Monday, March 10, 2014

Meatless: Pumpkin Ravioli

This recipe might seem a little exotic and intimidating if you've never made fresh pasta before, but a long rest and extra yolks make it relatively easy to roll out, even without a pasta machine. Pumpkin-filled pasta is a specialty of the Emilia-Romagna region of northern Italy, and, more importantly for me, seems to be a great hit with picky eaters!
So easy, a child could do it! (sort of.)


  • 2 c flour
  • 3 eggs (or 2 eggs and 2 yolks, if rollling by hand)
  • ¼ tsp salt
  • 2 T olive oil


  • 1 c pumpkin puree
  • 1 c grated Parmesan (grated very finely on a Microplane; use less if it is more coarsely grated)
  • 1 egg
  • ½ tsp freshly grated nutmeg
  • ¼–½ c bread crumbs
  • salt to taste


  • 4 T butter
  • 1 small shallot, finely minced
  • 2 tsp. fresh sage
Place flour on countertop, create a large well in the middle. Add the other ingredients to the well and beat with a fork, slowly incorporating flour. Knead until smooth and well-combined, and shape into a log. Wrap in plastic wrap and let rest on counter, 15 minutes if rolling by machine, and 1–4 hours if rolling by hand.

For filling, combine pumpkin, cheese, egg, and nutmeg. Add bread crumbs a couple tablespoons at a time, until mixture is thick enough to stand in coherent spoonfuls.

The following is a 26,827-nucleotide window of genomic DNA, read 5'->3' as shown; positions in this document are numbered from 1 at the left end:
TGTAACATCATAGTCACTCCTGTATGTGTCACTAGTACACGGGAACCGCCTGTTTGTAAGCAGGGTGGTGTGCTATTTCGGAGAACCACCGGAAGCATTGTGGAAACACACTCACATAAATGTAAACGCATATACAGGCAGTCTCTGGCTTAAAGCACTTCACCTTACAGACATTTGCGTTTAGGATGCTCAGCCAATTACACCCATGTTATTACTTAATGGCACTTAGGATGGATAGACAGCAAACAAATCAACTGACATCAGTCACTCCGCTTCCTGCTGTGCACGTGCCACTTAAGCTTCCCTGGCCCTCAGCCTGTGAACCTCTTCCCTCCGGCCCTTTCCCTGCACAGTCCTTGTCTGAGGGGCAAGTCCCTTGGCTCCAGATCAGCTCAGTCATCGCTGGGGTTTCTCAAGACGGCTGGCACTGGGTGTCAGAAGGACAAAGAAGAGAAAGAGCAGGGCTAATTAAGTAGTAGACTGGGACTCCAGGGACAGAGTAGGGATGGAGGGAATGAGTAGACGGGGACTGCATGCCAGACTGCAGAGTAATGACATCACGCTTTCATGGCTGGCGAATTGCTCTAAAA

To shape pasta, divide into six pieces and roll out, on an unfloured surface, one at a time to approximately 6"x18", and see-through, about 1/32" thick. (If rolling by hand, alternate rolling and stretching for best results.) Place four or five scant-tablespoon portions along one side of the sheet, a couple of inches apart, and trace around each with a fingertip dipped in water. Fold the sheet in half, cut in between the scoops of filling, and press edges around each to seal.

To make sauce, melt butter over medium heat in a shallow pan or skillet, until it just begins to brown (it's easiest to see this in a light colored pan. Add shallot and cook until softened (butter will continue to brown). Remove from heat, add sage and set aside while pasta cooks.

Cook pasta four or six at a time in boiling salted water for about 5 minutes. Toss with sauce and serve immediately with plenty of extra Parmesan. 

Notes: I ended up with 24 ravioli, with about 1/3 of the filling left over. I think if I were using a pasta machine, I would have been able to get the pasta rolled thinner, and probably used all the filling on 36 ravioli. 

To freeze, place uncooked ravioli on a baking rack for half an hour or so, until surface is slightly dry. Freeze with parchment or wax paper between layers.

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